Kathryn Hunter’s Cleopatra got mixed reviews. It was a performance I had grown to like, and I was so pleased I got to see her in Kafka’s Monkey in July. This was a polished and extraordinary piece of physical theatre.

The new company arrived at the Royal Shakespeare Theatre with a Macbeth and a thought-provoking Merchant of Venice. The critics seemed to prefer A Midsummer Night’s Dream, but out of the three main house Shakespeare productions, I thought this was the least inventive and exciting.  This was a production with Bottom wearing his packed lunch in inventive ways as he sleeps with the fairy queen and which the real world transformed into the woods in such a way, we were meant to feel that elements of the court world were seeping into the dream world.  Michael Boyd’s Macbeth played with time and the souls of the dead haunting the stage.  Rupert Goold’s Merchant of Venice gave Portia a central role in a production set in Las Vegas.   However, the joy for me was the Homecoming at the Swan.  This was a beautifully nuanced piece of work and for me beautifully captured the tone and mood of play.

Beauty was on show in the Leonardo da Vinci exhibition at the National Galley and in Eddie Redmayne’s Richard II at the Donmar Warehouse. Unlike the John Martin exhibition it was so hard to get up clue to anything in the popular National Gallery show. It was so nice to be directed through the gallery past the other Renaissance pairings to the exhibition around the Last Supper.  I really enjoyed Redmayne’s performance as Richard falling apart in from to me.

In other Shakespearean productions, Kevin Spacey’s Richard III which was fantastic and brutal and The Tempest at the Haymarket was a little plodding with a nice performance from Nicholas Lyndhust.

I found the Afghanistan: Crossroads of the Ancient World (British Museum) fascinating, and  I felt that I should have enjoyed the Grayson Perry at the British Museum more than I did.  I was drawn to the Glamour of the Gods at the National Portrait Gallery, which is always a great place to visit before a matinée.

I saw five different production of Hamlet in 2011, starting the year with the wonderful production at the National Theatre, and finishing with Michael Sheen’s performance in the Young Vic’s production  which was set in a mental hospital.   The other Hamlets were the Northern Broadsides, the RSC Young Person’s wonderful production and the Globe’s touring production.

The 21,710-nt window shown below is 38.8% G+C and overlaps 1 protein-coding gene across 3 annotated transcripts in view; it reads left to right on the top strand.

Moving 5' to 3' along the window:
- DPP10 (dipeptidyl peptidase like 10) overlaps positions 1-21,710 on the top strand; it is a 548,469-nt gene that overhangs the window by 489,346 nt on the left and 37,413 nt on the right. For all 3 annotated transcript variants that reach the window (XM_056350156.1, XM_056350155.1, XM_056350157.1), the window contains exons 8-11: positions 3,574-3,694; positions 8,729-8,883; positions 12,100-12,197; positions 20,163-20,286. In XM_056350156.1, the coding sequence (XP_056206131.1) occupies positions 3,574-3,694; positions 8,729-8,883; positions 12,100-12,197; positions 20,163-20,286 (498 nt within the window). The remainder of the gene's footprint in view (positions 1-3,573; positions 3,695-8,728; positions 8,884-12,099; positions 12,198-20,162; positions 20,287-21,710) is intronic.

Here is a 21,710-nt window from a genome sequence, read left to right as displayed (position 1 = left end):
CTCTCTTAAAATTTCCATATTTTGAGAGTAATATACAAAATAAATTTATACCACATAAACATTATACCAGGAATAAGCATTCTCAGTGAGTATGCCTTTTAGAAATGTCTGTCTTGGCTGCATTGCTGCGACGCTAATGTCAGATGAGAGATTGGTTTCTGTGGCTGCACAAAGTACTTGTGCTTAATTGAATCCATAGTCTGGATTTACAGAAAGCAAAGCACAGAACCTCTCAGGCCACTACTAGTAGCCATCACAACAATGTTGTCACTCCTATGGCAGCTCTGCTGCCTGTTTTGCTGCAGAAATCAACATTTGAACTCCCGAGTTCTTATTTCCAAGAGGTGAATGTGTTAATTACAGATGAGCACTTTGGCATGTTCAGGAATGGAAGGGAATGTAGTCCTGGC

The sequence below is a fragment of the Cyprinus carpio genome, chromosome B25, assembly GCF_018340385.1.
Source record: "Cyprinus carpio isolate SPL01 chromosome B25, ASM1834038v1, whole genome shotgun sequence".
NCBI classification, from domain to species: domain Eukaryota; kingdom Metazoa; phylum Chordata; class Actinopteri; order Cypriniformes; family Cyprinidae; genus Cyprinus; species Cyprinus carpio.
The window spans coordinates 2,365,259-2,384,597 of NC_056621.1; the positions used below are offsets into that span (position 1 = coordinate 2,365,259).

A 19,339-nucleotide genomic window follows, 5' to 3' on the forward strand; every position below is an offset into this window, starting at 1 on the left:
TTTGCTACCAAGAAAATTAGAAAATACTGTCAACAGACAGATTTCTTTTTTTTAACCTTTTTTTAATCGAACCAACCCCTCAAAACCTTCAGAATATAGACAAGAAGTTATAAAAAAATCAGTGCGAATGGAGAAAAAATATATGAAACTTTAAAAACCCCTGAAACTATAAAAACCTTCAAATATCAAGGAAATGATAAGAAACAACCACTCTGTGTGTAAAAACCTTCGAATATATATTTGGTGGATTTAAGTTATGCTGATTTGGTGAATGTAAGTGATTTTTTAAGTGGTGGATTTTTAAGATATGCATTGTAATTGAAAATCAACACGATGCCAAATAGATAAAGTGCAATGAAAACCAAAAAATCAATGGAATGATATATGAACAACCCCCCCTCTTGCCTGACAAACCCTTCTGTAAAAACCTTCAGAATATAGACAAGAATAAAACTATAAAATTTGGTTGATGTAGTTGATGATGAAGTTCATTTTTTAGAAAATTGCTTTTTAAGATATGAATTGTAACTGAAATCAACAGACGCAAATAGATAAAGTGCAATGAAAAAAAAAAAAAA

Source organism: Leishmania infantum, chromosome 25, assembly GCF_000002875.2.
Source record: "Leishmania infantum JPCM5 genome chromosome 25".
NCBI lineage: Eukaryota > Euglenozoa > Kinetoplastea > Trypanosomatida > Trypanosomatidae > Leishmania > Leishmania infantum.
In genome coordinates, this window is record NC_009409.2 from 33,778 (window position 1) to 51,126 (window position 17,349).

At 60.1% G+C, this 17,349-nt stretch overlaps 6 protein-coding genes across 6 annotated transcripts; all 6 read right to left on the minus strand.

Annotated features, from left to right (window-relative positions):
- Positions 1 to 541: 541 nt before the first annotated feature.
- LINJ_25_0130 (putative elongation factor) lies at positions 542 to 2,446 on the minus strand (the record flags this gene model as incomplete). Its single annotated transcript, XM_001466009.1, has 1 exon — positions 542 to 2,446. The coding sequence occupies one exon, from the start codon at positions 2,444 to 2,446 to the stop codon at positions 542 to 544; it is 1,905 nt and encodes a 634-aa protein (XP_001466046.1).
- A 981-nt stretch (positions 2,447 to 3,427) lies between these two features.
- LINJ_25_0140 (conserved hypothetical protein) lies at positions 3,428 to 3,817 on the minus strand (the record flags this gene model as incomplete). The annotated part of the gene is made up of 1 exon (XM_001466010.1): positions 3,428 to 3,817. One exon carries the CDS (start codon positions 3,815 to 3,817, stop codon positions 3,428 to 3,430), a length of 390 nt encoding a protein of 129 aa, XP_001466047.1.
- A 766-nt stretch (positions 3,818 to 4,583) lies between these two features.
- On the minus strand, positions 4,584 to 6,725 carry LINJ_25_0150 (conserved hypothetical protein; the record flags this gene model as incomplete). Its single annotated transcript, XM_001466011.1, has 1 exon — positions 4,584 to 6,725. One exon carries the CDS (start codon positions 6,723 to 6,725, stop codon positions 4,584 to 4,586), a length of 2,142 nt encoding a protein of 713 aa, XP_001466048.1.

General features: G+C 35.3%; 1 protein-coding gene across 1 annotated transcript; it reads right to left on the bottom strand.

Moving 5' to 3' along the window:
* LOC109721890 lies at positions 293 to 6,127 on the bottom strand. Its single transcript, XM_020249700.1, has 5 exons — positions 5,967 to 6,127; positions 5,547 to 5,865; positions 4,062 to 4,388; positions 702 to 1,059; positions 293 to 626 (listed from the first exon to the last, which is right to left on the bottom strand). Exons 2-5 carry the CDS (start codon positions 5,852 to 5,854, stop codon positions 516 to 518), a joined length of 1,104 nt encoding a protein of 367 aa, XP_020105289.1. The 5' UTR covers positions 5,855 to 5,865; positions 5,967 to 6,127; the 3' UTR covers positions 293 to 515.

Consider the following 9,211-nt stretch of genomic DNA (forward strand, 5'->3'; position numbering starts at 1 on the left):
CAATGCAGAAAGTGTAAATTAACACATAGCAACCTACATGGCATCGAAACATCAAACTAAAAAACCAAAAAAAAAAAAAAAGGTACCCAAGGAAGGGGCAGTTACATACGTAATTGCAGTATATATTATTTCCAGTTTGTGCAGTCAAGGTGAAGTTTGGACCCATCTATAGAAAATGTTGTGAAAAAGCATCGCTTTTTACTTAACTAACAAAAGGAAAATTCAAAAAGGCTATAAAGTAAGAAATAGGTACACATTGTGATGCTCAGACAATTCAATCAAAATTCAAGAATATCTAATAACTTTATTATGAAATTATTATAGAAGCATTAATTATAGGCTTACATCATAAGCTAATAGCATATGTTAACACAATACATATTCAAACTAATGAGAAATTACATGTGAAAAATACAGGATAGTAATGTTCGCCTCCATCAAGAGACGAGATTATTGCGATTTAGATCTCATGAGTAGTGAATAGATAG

I saw three different Comedy of Errors.  The year with the magnificent all male Propeller  Company production in Sheffield and finished the year with the National’s lively production. Lenny Henry was spot on with the verse and the set really worked on the large Olivier stage. Though both these productions were superb, I also really liked the RSC Young Person’s version which I saw for the first time when it was last performed  in April.

Not all the cultural events have been memorable. In thinking about the past year, I’d totally forgotten about seeing Twelfth Night at the National Theatre until I heard someone on the radio saying that Charles Edwards was their choice for actor of the year. They reminded me that not only had he been a superb Benedick, but he’d also been a decent Sir Andrew in a dull production at the National Theatre.

Much Ado About Nothing scaffolded the year for me personally . It had been a long time since I’d seen a production, nd then two excellent, but very different productions came along. I loved the Globe’s detailed production and Eve Best’s wonderful performance as Beatrice. I was so surprised when she played the ‘Kill Claudio’ line for laughs. Over the river at the Wyndham’s Theatre was the commercial 1980’s concept production which I saw many times starting with the first night. It was great fun and the performances from David Tennant and  Catherine Tate were great and totally in context in this production. There was some comment that the audience only laughed because they saw David Tennant on stage, but when Alex Beckett took over from David Tennant for two nights the laughs came in the same places and it seemed the audience enjoyed the production and still gave it a standing ovation.